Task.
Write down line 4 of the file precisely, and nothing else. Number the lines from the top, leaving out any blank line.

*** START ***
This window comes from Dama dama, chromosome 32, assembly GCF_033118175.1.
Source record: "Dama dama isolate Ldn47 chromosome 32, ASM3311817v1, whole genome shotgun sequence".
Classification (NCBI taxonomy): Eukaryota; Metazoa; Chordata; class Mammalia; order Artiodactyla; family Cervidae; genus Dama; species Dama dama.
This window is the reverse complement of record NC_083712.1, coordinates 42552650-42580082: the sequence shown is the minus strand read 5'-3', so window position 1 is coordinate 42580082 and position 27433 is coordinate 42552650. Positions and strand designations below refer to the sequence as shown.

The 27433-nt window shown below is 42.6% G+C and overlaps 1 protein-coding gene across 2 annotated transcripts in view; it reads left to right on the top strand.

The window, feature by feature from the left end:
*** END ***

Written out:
This window is the reverse complement of record NC_083712.1, coordinates 42552650-42580082: the sequence shown is the minus strand read 5'-3', so window position 1 is coordinate 42580082 and position 27433 is coordinate 42552650. Positions and strand designations below refer to the sequence as shown.